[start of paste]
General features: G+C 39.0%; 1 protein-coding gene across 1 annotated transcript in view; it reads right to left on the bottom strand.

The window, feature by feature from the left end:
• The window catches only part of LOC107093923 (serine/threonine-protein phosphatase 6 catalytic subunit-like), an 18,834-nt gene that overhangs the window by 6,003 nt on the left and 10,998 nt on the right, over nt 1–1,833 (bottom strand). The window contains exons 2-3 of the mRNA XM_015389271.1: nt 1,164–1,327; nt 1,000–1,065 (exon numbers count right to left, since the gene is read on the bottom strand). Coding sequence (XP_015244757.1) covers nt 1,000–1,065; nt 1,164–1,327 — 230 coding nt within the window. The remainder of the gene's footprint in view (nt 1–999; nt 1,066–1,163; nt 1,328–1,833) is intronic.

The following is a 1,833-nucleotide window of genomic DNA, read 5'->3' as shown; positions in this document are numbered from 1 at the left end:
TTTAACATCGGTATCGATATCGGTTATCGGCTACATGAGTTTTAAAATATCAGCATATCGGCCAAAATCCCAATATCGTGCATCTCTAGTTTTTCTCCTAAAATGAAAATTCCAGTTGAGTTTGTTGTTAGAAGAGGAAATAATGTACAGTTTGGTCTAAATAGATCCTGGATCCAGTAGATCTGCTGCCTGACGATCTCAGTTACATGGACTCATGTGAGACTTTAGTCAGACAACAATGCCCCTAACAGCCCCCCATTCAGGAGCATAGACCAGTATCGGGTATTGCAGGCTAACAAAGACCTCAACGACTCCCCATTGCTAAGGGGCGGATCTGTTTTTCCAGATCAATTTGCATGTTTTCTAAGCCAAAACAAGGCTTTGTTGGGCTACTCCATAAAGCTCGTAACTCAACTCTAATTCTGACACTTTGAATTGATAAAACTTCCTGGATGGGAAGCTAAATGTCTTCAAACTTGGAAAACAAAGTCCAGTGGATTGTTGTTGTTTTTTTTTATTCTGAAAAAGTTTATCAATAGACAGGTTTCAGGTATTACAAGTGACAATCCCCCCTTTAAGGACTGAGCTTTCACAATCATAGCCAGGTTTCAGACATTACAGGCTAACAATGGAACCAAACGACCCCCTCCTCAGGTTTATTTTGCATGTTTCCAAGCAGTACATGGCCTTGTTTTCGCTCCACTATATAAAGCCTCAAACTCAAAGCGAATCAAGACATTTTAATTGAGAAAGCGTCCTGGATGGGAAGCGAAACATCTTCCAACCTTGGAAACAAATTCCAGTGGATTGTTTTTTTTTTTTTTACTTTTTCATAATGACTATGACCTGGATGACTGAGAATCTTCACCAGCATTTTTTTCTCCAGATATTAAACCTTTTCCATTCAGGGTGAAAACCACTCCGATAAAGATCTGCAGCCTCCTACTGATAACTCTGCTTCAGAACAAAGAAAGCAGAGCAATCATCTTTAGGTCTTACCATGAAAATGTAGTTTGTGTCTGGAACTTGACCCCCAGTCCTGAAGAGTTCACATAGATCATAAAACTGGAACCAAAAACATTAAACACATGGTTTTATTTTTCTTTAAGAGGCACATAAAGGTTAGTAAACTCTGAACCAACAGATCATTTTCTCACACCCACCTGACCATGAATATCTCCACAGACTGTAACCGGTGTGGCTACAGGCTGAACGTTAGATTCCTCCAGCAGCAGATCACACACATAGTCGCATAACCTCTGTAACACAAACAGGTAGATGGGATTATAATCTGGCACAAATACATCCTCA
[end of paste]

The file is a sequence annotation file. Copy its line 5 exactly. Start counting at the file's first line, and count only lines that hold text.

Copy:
TTTAACATCGGTATCGATATCGGTTATCGGCTACATGAGTTTTAAAATATCAGCATATCGGCCAAAATCCCAATATCGTGCATCTCTAGTTTTTCTCCTAAAATGAAAATTCCAGTTGAGTTTGTTGTTAGAAGAGGAAATAATGTACAGTTTGGTCTAAATAGATCCTGGATCCAGTAGATCTGCTGCCTGACGATCTCAGTTACATGGACTCATGTGAGACTTTAGTCAGACAACAATGCCCCTAACAGCCCCCCATTCAGGAGCATAGACCAGTATCGGGTATTGCAGGCTAACAAAGACCTCAACGACTCCCCATTGCTAAGGGGCGGATCTGTTTTTCCAGATCAATTTGCATGTTTTCTAAGCCAAAACAAGGCTTTGTTGGGCTACTCCATAAAGCTCGTAACTCAACTCTAATTCTGACACTTTGAATTGATAAAACTTCCTGGATGGGAAGCTAAATGTCTTCAAACTTGGAAAACAAAGTCCAGTGGATTGTTGTTGTTTTTTTTTATTCTGAAAAAGTTTATCAATAGACAGGTTTCAGGTATTACAAGTGACAATCCCCCCTTTAAGGACTGAGCTTTCACAATCATAGCCAGGTTTCAGACATTACAGGCTAACAATGGAACCAAACGACCCCCTCCTCAGGTTTATTTTGCATGTTTCCAAGCAGTACATGGCCTTGTTTTCGCTCCACTATATAAAGCCTCAAACTCAAAGCGAATCAAGACATTTTAATTGAGAAAGCGTCCTGGATGGGAAGCGAAACATCTTCCAACCTTGGAAACAAATTCCAGTGGATTGTTTTTTTTTTTTTTACTTTTTCATAATGACTATGACCTGGATGACTGAGAATCTTCACCAGCATTTTTTTCTCCAGATATTAAACCTTTTCCATTCAGGGTGAAAACCACTCCGATAAAGATCTGCAGCCTCCTACTGATAACTCTGCTTCAGAACAAAGAAAGCAGAGCAATCATCTTTAGGTCTTACCATGAAAATGTAGTTTGTGTCTGGAACTTGACCCCCAGTCCTGAAGAGTTCACATAGATCATAAAACTGGAACCAAAAACATTAAACACATGGTTTTATTTTTCTTTAAGAGGCACATAAAGGTTAGTAAACTCTGAACCAACAGATCATTTTCTCACACCCACCTGACCATGAATATCTCCACAGACTGTAACCGGTGTGGCTACAGGCTGAACGTTAGATTCCTCCAGCAGCAGATCACACACATAGTCGCATAACCTCTGTAACACAAACAGGTAGATGGGATTATAATCTGGCACAAATACATCCTCA